Fearless Leader came to the rescue, but not before hup-hup-hupping our horses again and sending my goolies bouncing up to the back of my throat. I started trying to take my weight off the saddle and more or less stand in the stirrups, but this didn't work so well. I knew there'd be more chances to perfect my technique. Oddly, Fearless Leader's horse wasn't bouncing. The legs were moving but the back was smooth.

There are some crappy pictures that I'd never publish and won't even show to many people, but I have proof I was on the damned beasts. I actually might do it again. We rode through a lava field that had some bit of growth over the centuries, and as with all the other nature stuff I saw, I was awe-struck. I didn't get to do a lot of the awe-stricken, though; I was also trying not to fall off Evil Docile Bastard. I managed to get some shots of the lava field but most of them came out in a blur. Like this:  On her next pass, I asked Fearless Leader why her horse was steady and mine wasn't. She said he's normally good about that but seems to have unlearned it, adding that he was fine this morning. So he unlearned it for me.

As the hup-hup-hups continued, I came up with a sort of trot-bounce the way you might see on TV if you're too lazy to change the channel and can't find the remote. It was better than nothing. I saw the gap getting too big, pulled the reins to the right and hup-hup-hupped my damned horse to finally overtake Niki. I did it! Joy! Elation! Even Fearless Leader noticed and commented her approval. I am Teh H0rs3 Master! I even managed to get a couple decent shots:

Then Evil Docile Bastard fell right behind Maria and buried its nose in her horse's arse. At least I could try to get a couple more pics of the girls. For them. Really.

We were kind of rushed through the end because one couple had taken the dual package of riding and Blue Lagoon and had to be out to meet the bus. That sucked ass, but what the hell, it was fun.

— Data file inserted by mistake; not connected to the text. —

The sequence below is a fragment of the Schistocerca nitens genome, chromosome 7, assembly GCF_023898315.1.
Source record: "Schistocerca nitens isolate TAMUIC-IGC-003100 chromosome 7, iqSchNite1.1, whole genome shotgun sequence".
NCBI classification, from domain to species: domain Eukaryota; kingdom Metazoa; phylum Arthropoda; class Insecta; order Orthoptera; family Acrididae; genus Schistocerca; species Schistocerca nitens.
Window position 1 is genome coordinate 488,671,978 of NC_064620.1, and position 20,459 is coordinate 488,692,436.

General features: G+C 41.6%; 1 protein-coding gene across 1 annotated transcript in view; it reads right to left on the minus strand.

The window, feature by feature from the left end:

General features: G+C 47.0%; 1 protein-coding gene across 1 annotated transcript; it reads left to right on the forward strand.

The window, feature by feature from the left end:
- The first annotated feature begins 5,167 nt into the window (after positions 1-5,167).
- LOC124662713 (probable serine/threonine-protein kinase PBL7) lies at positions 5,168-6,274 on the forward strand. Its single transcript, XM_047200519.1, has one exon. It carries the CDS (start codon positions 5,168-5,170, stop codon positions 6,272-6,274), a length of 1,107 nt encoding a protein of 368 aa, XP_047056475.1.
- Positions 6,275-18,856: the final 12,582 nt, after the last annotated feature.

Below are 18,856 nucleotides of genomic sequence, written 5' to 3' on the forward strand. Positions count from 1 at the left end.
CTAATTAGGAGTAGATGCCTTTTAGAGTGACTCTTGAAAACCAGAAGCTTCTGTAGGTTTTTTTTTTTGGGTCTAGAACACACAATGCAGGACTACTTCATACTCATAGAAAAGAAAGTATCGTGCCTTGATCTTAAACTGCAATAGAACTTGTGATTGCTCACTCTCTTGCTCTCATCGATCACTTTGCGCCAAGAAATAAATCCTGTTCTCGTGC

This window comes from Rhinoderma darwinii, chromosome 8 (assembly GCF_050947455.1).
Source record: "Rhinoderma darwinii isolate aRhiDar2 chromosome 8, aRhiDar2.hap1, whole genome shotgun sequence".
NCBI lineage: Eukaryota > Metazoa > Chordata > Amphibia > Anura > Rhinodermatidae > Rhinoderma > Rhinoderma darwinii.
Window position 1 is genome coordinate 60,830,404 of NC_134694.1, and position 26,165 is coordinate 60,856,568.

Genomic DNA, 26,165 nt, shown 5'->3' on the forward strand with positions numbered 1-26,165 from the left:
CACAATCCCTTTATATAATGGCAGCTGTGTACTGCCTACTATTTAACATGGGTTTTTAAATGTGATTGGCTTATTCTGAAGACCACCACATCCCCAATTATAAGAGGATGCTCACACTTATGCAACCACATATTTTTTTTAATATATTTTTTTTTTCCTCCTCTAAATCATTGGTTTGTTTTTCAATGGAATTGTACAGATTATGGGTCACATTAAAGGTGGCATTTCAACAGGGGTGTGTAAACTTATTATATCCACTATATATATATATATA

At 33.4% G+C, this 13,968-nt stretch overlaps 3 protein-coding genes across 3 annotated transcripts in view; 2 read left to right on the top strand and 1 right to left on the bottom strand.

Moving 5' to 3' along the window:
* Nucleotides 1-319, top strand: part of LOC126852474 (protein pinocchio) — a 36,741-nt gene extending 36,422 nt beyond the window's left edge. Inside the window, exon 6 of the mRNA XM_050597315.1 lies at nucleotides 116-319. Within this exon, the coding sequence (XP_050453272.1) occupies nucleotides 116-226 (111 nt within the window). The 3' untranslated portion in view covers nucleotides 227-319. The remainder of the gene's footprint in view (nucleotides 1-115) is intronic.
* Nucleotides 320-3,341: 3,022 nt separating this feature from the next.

Back at the hostel, the girls (who were on a very tight budget) went to the kitchen to make food out of whatever was free or left by others. Even a hot dog costs about EUR4. Did I mention this place is expensive? Maria had already made them spaghetti with some crappy bagged sauce for lunch and grabbed the rest for dinner. I looked around and MacGyvered up a linguini primavera which duly impressed the girls. Considering there were no herbs, bullion, and only a scant bit of veg to be found (along with a whole 5T of butter and 2T of cream), I think I deserve a pat on the back. I made too much food however. While I was busy making this excellent feast, Niki had also found something to eat. I never noticed. They still ate it up; I'm a very good cook

I went back to the room to write some more and relax before going out. We'd made plans to meet up around 10:30 since Icelanders generally don't go out to the bars until a few hours before closing time, which on Fridays and Saturdays is 4:30 or 5:30 a.m. Considering the prices, I understand why.

I met up with the girls to go out, took photos of them and two roommates for each of the roommates. Four girls, four cameras, ten shots. And then they had to get someone else to take a shot with me. It was about 10pm when we set out. It's been more than a week and I still don't have an E-Mail. I hope I still have theirs.

We waited for the number 5 bus and took it into town. Then we wandered around, looking into a few bars which were all dead and boring the girls to tears. We ended up in the gay club which had been sort-of happening a couple nights before but was just as dead save for a few silly guests and a few visiting gays from NYC. The girls gave up at about 12:30 and I walked with them as far as Sirkus, the club I was in the night before and hope to guest bartend at. They had to take a 5am bus to the airport. I'd laugh at their misery, but I'm going to stay in Keflavik so that I can get to the airport at 4am Tuesday.